Montana grinned and with his long ferule beat the bush directly ahead of him, calling out to Ma Van Binh, their sun-grizzled Laotian guide. "Binh, we getting a little too high? Yes? I mean, the trail is now a couple of hundred meters over" — he pointed to his right. Ma Van Binh said it was necessary to watch for "bayno" — booby traps — planted close to the trail. Montana interrupted. He knew all about booby traps. Hell, he even knew the specialist who had gone over to Hanoi to teach them the latest models. "I almost got the son of a bitch one time." He opened up to Blackford as he continued beating his way behind Ma Van Binh toward Point Easy, where the helicopter would meet them. "Former Huk. His name, I kid you not, is Jesus Joseph Sacred — Jesús José Sagrado, graduate of a fine little Catholic school in Luzon. Far as I can make out, all they graduated was Huks." With his hand he swatted the mosquito on his nose.
"I'm exaggerating, obviously; sure there were a couple of others besides Jesus the Boobytrapper came out of that missionary school. The Huks gave ol' Jesús a little portable laboratory all his own, and didn't like it if he didn't come up with a new trick every day. He got a chicken to swallow explosives before we walked into Miramar: that chicken stayed alive until one of the Huks turned him over to the cook for dinner — one less cook in the Philippines. Then there was the case of beer — not a trace of rust, no holes, nothing. Beer came out like a TV commercial, only when you drank it you had about three minutes to live, three unpleasant minutes.
"Jesús liked most of all gravity, though. Some of those trails, hunting down those man-eating bastards, some of those trails got so you didn't want to walk over any surface of any kind, didn't matter what it looked like, didn't matter if it was a slab of concrete, because old Jesús Sagrado had a way of covering his boobies so no geologist could tell that it wasn't a good solid stretch ahead of you. But every now and then it was just a wafer-thin layer of earth, and just under that a nice deep hole with maybe three punji stakes, almost always got their guy right in the crotch. One of those boobies was worth a hundred casualties, if you counted the morale; got so you couldn't get the Filipinos to tread over freshly laid concrete."
Blackford confessed he had never heard about Jesús Sagrado.
"We never caught the bastard, but after the surrender in 1954 Colonel Lansdale's scouts discovered he had been scooted out to Hanoi and given some medal or other by the great Ho himself, and reestablished with a new and better laboratory so he could do something to diminish the frog population."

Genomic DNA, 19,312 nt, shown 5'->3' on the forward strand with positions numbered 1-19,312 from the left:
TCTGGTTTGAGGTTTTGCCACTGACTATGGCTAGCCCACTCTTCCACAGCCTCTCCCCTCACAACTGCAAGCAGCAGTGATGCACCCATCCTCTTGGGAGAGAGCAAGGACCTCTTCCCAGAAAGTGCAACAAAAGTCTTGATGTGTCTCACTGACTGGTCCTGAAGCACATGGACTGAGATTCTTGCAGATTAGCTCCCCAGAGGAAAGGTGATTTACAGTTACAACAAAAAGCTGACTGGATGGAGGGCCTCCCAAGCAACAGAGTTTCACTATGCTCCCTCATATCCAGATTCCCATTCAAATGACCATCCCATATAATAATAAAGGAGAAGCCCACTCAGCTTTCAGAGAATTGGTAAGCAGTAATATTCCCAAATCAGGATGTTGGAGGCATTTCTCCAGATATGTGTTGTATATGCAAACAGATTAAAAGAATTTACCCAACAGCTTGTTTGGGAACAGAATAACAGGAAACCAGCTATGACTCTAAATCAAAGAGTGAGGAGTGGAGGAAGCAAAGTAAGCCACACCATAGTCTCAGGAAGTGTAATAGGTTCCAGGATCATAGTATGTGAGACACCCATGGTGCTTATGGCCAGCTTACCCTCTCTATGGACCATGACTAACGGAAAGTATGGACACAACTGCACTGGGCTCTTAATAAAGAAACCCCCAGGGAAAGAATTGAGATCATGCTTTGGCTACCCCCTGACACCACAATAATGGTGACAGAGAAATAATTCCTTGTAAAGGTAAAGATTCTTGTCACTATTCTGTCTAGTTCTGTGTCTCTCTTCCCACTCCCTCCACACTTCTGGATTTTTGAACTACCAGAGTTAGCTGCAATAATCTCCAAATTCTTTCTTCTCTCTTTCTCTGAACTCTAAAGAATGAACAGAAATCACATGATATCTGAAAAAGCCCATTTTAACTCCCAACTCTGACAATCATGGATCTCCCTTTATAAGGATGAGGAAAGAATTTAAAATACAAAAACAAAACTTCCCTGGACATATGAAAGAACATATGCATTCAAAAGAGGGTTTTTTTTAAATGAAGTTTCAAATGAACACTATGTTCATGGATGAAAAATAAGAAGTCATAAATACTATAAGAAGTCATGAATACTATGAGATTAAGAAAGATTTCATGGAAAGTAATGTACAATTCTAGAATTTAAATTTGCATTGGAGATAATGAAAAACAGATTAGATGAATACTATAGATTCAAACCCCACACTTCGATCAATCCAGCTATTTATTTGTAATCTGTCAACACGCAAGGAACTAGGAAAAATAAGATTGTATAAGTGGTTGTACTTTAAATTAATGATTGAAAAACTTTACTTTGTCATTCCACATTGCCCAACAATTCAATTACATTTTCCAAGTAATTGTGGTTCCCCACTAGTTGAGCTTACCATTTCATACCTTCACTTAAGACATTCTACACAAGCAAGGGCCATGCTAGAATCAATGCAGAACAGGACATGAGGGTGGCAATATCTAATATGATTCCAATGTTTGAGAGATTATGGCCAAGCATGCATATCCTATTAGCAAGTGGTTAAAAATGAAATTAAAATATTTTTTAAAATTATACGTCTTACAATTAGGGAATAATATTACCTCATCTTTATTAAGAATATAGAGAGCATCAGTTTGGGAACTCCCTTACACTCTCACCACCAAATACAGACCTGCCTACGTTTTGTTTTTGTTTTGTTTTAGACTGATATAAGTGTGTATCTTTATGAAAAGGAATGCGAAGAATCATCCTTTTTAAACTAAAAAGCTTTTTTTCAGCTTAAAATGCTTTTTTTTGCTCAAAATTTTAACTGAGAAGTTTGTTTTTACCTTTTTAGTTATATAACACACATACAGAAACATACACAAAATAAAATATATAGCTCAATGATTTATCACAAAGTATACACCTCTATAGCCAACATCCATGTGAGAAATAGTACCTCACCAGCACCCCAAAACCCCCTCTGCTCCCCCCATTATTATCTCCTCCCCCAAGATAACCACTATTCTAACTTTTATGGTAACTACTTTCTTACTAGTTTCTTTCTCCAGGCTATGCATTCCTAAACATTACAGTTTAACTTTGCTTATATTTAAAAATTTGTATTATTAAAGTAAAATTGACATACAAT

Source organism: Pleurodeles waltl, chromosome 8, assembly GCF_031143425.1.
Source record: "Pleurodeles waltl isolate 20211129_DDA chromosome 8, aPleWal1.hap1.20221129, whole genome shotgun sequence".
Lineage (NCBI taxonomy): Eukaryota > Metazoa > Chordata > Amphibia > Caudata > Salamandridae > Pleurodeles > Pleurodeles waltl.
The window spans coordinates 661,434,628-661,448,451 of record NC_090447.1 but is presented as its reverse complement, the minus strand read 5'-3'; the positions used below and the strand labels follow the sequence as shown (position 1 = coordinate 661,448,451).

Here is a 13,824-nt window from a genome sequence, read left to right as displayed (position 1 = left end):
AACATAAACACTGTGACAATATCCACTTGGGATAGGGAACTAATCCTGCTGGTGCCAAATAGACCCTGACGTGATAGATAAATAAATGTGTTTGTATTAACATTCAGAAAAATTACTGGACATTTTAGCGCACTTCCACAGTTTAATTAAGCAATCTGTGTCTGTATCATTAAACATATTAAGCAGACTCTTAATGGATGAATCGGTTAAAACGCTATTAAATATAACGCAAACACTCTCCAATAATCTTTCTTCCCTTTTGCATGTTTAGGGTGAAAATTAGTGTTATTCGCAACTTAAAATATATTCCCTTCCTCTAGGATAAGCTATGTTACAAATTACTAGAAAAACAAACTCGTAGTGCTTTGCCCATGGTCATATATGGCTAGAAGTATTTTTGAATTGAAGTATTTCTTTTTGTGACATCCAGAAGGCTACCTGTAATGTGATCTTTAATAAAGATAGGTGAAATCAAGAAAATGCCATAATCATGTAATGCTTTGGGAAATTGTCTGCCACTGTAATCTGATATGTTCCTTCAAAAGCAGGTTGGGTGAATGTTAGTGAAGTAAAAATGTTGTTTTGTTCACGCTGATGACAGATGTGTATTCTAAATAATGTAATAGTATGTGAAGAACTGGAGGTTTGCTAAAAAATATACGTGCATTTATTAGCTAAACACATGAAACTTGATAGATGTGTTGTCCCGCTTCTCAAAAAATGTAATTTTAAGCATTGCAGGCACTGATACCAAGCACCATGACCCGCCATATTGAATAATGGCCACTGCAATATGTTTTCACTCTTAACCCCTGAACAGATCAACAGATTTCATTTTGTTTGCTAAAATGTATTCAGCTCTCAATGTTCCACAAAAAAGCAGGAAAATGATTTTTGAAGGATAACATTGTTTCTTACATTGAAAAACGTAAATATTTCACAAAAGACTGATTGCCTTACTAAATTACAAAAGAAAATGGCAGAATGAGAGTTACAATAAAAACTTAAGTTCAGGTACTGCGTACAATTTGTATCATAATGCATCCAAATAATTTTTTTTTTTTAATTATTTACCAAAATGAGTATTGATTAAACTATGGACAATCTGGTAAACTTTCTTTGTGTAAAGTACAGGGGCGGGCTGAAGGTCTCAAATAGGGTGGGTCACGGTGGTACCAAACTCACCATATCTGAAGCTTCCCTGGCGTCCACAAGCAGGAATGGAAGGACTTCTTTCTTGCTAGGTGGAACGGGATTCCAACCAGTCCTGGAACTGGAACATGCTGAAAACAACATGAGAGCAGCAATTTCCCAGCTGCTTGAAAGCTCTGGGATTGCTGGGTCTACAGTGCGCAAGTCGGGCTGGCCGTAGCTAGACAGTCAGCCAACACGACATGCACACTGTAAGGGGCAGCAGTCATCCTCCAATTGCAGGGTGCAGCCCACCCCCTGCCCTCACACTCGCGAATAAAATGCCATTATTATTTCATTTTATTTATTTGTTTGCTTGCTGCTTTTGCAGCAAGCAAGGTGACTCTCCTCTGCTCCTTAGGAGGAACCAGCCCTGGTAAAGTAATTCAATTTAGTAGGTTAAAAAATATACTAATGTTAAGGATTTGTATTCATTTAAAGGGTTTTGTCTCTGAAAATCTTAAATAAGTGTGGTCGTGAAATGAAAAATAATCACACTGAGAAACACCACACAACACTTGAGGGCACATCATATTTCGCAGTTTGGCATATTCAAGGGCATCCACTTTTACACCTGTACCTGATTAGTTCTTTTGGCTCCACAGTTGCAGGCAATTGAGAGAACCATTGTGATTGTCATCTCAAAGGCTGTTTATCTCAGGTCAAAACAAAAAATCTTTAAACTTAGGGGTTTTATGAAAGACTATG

The conversation had the effect of sharpening Blackford's vision. Granted, he was walking directly behind Montana, who was walking directly behind Binh: he had, in effect, without planning or even desiring it, two forward scouts to step into any of Jesús's booby traps, plenty of warning. Still, the heat and the fetid air seemed to magnify all ugly possibilities, including the bizarre possibility that either man could walk safely right over a booby trap without setting it off, yet it would go off under Blackford. Time for a drink of water. And yet one more photograph.
He gave word to stop the column of five men and snapped what must have been his five-hundredth picture, yet another view of the jungly bramble that all but covered the trail that was serving the North Vietnamese as the vital, if narrow, difficult, and treacherous supply line into the southern part of the country they were determined to conquer. It was Blackford's responsibility to specify, and then design, with his own engineering background and especially with the help of the wizards at Aberdeen Proving Ground, means by which traffic on the Ho Chi Minh Trail could be detected, so that something might be done to interdict the materiel and men beginning to travel over it in greater and greater volume. Down the Trail they came: guerrillas, of course — members of the North Vietnamese army — and weapons, weapons, weapons, everything from .22 pistols to bazookas, the latest kind, made in the Soviet Union.
They had walked almost eight miles that day, the fifth day of Blackford's exploration, and he was habituated now to the redundancy of the Trail's surrounding features — the hanging Spanish-moss-like vegetation, the sprouts of sharp underbrush, the varicose little ditches engraved by the spring floods. He was to isolate one hundred miles of the Trail, in pursuit of the Grand Design to block it, and he needed to come up with specifications for whatever mechanisms might transform this otherwise unseeable, impenetrable bush-jungle "road" into a highway as visible as a stretch of highway laid over Arizona desert.